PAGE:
This problem of the subjection of man to State (or even to cosmos) has been discussed in a more general way by other thinkers, such as Bertrand Russell, who have also pointed out how troubling Plato’s position is. Its flaws are particularly evident for people today, who live in the shadow of ideologies such as Nazism and Soviet Communism which subjected man to State and viewed him only in terms of what he could contribute to that collective. To modern eyes, as a result, Plato’s ideas more often appear as an oppressive regime of terror than as a perfect utopian society. As Russell pointed out once, Plato modeled much of his thought on the ideal State on his impressions of the Greek polis Sparta as it existed in his own day and, had Plato’s utopia ever become a reality in Syracuse, where Plato attempted to make it real, or anywhere else, the effect would have been essentially the same as what actually happened in ancient Sparta: a city-state that produced no great philosophy, no great art, no great literature (very much unlike democratic Athens for which Plato held such disdain and which yet made his career possible) and which was perpetually in a state of war both within and without.
Where I believe that Plato was correct is in his belief that the temporal values of man must be based on eternal values in order to have lasting, meaningful values that are context-free. One need only look at nearly any of the great movements for human rights in the history of Western civilization (or the similar movements Western ideas have inspired throughout the non-Western world) to see the effect, and, I would aver, the necessity, of the need for a concept of eternal values. Martin Luther King’s famous “Letter from a Birmingham Jail” is one short work which exhibits this reliance of the movements of human rights on the ideas of eternal, transcendent values and a “natural law” that stands above man’s laws and can be used to measure, and to oppose, the particular values of any particular society or individual. It is this idea which inspired and gave the intellectual basis, as King points out, for the various movements against infanticide, against oppression of women, against economic exploitation, against slavery, against segregation, and in favor of the equality and universal dignity of human life.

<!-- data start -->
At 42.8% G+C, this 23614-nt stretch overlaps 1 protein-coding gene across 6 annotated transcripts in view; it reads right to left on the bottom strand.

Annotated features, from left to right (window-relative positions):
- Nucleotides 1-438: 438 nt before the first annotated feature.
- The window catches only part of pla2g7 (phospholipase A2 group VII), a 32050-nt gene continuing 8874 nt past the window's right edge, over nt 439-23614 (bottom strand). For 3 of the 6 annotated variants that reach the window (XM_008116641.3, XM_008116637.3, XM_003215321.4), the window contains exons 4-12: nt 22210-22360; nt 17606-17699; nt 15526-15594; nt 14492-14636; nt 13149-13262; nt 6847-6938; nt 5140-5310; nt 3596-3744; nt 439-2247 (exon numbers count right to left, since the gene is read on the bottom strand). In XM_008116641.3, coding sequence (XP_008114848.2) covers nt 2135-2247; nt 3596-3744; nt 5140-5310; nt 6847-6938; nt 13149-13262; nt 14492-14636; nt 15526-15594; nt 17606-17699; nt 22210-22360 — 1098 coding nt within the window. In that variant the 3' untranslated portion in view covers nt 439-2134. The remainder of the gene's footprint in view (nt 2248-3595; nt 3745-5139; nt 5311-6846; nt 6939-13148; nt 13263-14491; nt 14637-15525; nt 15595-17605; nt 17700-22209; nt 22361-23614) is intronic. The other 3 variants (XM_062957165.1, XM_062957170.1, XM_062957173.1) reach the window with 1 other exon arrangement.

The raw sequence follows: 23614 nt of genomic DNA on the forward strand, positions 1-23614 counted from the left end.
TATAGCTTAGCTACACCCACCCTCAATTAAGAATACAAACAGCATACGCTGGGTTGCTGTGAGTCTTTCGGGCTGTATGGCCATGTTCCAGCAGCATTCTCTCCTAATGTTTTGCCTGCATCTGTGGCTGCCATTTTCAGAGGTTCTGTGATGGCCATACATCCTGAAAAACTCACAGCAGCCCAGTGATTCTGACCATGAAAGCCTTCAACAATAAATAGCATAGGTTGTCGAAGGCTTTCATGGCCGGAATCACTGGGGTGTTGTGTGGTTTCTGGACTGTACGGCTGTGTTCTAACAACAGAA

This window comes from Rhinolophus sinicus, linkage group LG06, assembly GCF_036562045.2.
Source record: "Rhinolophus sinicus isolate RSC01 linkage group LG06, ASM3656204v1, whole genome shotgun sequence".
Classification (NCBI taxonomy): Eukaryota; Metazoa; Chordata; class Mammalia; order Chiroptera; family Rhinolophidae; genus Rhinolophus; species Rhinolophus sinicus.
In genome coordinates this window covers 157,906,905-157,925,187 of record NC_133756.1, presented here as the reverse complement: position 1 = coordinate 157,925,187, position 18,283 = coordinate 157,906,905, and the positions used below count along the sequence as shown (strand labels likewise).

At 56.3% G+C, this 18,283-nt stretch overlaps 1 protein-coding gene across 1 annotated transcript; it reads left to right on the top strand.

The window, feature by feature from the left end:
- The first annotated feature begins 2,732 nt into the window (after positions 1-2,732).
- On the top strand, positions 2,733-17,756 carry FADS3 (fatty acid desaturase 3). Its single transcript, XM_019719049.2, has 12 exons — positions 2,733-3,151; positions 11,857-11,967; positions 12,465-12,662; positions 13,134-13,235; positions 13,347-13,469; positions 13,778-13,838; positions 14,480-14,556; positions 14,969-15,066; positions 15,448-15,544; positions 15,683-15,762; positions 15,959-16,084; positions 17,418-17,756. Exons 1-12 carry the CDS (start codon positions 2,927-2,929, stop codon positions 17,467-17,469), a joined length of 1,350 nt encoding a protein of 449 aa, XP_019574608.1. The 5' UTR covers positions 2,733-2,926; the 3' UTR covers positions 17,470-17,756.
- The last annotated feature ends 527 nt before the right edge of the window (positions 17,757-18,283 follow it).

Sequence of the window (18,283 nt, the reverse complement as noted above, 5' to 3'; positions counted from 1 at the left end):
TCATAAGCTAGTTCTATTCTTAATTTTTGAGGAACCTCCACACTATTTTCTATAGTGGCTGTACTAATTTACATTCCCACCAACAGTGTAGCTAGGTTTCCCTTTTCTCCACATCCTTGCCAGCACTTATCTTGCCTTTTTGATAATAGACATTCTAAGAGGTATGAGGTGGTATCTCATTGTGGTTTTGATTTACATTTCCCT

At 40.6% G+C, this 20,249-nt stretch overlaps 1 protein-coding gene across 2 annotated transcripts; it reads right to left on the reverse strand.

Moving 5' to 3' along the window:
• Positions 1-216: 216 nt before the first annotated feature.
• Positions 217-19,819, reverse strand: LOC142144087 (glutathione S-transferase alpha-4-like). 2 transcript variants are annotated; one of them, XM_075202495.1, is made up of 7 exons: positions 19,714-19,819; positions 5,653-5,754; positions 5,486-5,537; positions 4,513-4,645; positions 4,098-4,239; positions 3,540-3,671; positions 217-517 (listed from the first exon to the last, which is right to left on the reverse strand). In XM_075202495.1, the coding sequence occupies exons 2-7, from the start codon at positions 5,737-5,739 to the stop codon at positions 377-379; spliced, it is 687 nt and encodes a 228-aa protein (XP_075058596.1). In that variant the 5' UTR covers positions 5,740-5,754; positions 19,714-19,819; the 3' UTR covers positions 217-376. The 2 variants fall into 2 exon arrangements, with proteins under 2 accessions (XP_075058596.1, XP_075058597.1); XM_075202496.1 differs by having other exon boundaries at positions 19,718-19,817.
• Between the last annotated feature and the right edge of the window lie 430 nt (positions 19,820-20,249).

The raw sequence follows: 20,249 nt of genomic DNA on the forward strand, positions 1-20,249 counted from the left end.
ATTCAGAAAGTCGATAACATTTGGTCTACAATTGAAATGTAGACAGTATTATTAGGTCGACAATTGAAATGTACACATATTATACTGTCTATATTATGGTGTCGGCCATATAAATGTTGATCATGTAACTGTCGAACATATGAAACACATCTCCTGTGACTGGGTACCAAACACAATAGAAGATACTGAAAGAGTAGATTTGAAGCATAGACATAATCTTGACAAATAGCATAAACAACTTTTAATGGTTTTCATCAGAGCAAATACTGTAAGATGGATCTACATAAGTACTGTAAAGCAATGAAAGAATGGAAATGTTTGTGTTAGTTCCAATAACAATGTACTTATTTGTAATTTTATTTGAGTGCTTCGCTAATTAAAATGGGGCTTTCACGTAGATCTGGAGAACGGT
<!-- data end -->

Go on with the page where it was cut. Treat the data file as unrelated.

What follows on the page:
Where Plato went terribly wrong was in his forgetting that each individual has value and must, to adopt Kant’s terminology if not his ideology, be seen as an end in himself (or herself) and not as the means to an end. While man must, in a sense, conform to the macrocosm of the cosmos in its eternal values and in natural law, he must never become merely a cog in the machine; rather, each microcosm, in order to be a perfect microcosm, must retain value consonant with the macrocosm as a whole rather than merely a portion of it. In short, while Plato discovered an important source of values, his great mistake was to forget the purpose for which he was searching for this source of values to begin with.